Asian woman drinking coffee and straining to hear the birds outside.

The human body is an awesome, breathtaking, perplexing, confounding construction, isn’t it? Scratches, cuts, and broken bones are generally no problem for the human body to mend (with a little time, your body can repair the giant bones in your arms and legs).

But you won’t be so fortunate if the delicate hairs in your ears are damaged. For now at least.

It doesn’t seem exactly fair when you can heal from significant bone injuries but you can’t heal tiny hairs in your ear. So what’s the deal?

When is Hearing Loss Permanent?

So let’s take a closer look. You’re sitting in your doctor’s office and you’re digesting the news: you’re losing your hearing. So you ask your doctor if your hearing will ever return. And he tells you that it might or it might not.

It’s a bit anticlimactic, speaking dramatically.

But it’s also the truth. Hearing loss comes in two basic forms:

  • Blockage induced hearing loss: You can show every indicator of hearing loss when your ear has some type of blockage. A wide variety of things, from something gross (earwax) to something frightening (a tumor), can be the cause of this blockage. Your hearing will return to normal, thankfully, when the blockage is removed.
  • Hearing loss due to damage: But there’s another, more prevalent form of hearing loss. This form of hearing loss, called sensorineural hearing loss, is permanent. Here’s what happens: there are little hairs in your ear that vibrate when hit with moving air (sound waves). Your brain is good at turning these vibrations into the sounds you hear. But over time, loud noises can cause these hairs to be damaged to the point where treatment is needed.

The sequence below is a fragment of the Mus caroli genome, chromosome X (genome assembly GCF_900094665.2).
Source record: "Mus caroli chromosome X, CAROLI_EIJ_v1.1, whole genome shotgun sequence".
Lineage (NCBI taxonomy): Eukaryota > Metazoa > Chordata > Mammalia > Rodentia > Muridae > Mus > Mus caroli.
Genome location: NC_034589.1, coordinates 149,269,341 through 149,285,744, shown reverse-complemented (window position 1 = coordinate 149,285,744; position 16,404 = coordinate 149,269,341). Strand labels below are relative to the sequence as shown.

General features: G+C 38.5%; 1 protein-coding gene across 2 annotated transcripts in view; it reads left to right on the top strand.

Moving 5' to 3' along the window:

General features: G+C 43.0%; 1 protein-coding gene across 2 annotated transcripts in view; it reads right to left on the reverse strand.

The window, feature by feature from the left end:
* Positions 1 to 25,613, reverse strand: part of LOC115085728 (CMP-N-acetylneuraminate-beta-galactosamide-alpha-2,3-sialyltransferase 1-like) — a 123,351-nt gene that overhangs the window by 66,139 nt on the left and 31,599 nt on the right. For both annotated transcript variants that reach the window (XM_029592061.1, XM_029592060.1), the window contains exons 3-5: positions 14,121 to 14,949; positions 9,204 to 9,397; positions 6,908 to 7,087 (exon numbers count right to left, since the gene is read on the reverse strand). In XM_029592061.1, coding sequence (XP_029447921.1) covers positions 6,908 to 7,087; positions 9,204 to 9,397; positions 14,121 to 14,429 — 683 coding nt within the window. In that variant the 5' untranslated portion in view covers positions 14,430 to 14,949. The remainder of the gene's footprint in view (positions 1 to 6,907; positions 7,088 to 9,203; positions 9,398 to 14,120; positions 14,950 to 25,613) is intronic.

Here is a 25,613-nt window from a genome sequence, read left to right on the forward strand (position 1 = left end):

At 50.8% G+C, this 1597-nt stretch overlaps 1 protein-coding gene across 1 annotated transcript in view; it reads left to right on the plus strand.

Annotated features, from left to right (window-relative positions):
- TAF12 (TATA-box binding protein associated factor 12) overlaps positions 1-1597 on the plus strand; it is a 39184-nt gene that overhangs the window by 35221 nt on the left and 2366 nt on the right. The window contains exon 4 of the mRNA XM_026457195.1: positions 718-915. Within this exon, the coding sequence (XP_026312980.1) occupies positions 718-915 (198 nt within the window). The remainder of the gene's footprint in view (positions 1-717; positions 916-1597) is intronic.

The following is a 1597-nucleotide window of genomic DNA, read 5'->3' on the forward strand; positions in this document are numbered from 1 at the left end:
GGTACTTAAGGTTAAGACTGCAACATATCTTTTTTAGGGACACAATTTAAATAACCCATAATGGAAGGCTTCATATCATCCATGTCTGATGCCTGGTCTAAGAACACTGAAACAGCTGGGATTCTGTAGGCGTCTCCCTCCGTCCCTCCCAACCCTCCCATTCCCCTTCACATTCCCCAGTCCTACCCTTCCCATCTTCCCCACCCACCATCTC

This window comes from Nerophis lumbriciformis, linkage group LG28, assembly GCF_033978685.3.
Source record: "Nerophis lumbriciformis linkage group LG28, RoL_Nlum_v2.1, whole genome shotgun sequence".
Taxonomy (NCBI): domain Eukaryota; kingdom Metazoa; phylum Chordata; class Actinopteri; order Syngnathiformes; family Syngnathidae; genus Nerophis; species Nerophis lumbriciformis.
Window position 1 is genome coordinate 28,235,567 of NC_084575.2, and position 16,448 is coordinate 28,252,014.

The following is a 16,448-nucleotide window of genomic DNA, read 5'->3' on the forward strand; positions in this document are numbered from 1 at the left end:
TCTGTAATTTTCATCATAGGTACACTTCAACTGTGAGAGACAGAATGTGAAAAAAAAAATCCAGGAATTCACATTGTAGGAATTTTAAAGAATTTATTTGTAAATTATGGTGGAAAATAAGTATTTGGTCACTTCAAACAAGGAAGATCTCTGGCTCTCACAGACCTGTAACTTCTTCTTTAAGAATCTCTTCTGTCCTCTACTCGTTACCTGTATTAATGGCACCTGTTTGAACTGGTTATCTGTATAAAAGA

So here’s the main point: there’s one type of hearing loss you can recover from, and you might need to get tested to see which one you’re dealing with.

Treating Hearing Loss

So currently there’s no “cure” for sensorineural hearing loss (although scientists are working on that). But your hearing loss still might be manageable. As a matter of fact, getting the right treatment for your hearing loss may help you:

  • Successfully manage hearing loss symptoms you may already have.
  • Preserve a high quality of life.
  • Maintain and protect the hearing you still have.
  • Counter mental decline.
  • Prevent isolation by remaining socially involved.

This treatment can take various forms, and it’ll usually depend on how severe your hearing loss is. Hearing aids are one of the easiest and most common treatment options.

Why Are Hearing Aids a Good Treatment For Hearing Impairment?

You can get back to the people and things you love with the assistance of hearing aids. With the help of hearing aids, you can begin to hear conversations, your tv, your phone, and sounds of nature once more. You will no longer be struggling to hear so pressure will be removed from your brain.

Prevention is The Best Protection

Loud noises and other things that would harm your hearing should be avoided and your ears should be protected against them. Your general health and well being depend on good hearing. Routine hearing care, such as annual hearing tests, is just another kind of self-care.

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The site information is for educational and informational purposes only and does not constitute medical advice. To receive personalized advice or treatment, schedule an appointment.

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